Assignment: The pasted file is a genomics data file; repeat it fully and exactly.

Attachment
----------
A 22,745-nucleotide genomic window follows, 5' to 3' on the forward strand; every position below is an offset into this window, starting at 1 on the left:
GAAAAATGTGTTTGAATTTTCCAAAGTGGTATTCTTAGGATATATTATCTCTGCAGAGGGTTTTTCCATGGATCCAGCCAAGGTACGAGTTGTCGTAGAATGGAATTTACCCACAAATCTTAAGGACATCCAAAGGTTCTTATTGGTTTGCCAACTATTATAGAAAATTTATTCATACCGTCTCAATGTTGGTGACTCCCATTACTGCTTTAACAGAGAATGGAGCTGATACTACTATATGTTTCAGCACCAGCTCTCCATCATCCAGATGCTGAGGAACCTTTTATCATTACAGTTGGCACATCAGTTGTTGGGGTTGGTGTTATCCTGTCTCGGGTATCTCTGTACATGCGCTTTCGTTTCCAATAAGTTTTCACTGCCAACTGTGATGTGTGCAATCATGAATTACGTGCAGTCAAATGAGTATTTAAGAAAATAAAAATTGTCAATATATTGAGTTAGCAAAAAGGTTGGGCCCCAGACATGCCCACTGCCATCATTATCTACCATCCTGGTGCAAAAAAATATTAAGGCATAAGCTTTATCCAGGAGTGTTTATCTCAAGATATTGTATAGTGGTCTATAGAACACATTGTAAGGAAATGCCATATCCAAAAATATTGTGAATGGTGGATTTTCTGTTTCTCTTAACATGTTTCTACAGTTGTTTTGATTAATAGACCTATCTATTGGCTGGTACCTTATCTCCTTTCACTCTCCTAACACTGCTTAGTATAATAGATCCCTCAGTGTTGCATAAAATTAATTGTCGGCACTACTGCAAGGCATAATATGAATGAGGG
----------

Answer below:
A 22,745-nucleotide genomic window follows, 5' to 3' on the forward strand; every position below is an offset into this window, starting at 1 on the left:
GAAAAATGTGTTTGAATTTTCCAAAGTGGTATTCTTAGGATATATTATCTCTGCAGAGGGTTTTTCCATGGATCCAGCCAAGGTACGAGTTGTCGTAGAATGGAATTTACCCACAAATCTTAAGGACATCCAAAGGTTCTTATTGGTTTGCCAACTATTATAGAAAATTTATTCATACCGTCTCAATGTTGGTGACTCCCATTACTGCTTTAACAGAGAATGGAGCTGATACTACTATATGTTTCAGCACCAGCTCTCCATCATCCAGATGCTGAGGAACCTTTTATCATTACAGTTGGCACATCAGTTGTTGGGGTTGGTGTTATCCTGTCTCGGGTATCTCTGTACATGCGCTTTCGTTTCCAATAAGTTTTCACTGCCAACTGTGATGTGTGCAATCATGAATTACGTGCAGTCAAATGAGTATTTAAGAAAATAAAAATTGTCAATATATTGAGTTAGCAAAAAGGTTGGGCCCCAGACATGCCCACTGCCATCATTATCTACCATCCTGGTGCAAAAAAATATTAAGGCATAAGCTTTATCCAGGAGTGTTTATCTCAAGATATTGTATAGTGGTCTATAGAACACATTGTAAGGAAATGCCATATCCAAAAATATTGTGAATGGTGGATTTTCTGTTTCTCTTAACATGTTTCTACAGTTGTTTTGATTAATAGACCTATCTATTGGCTGGTACCTTATCTCCTTTCACTCTCCTAACACTGCTTAGTATAATAGATCCCTCAGTGTTGCATAAAATTAATTGTCGGCACTACTGCAAGGCATAATATGAATGAGGG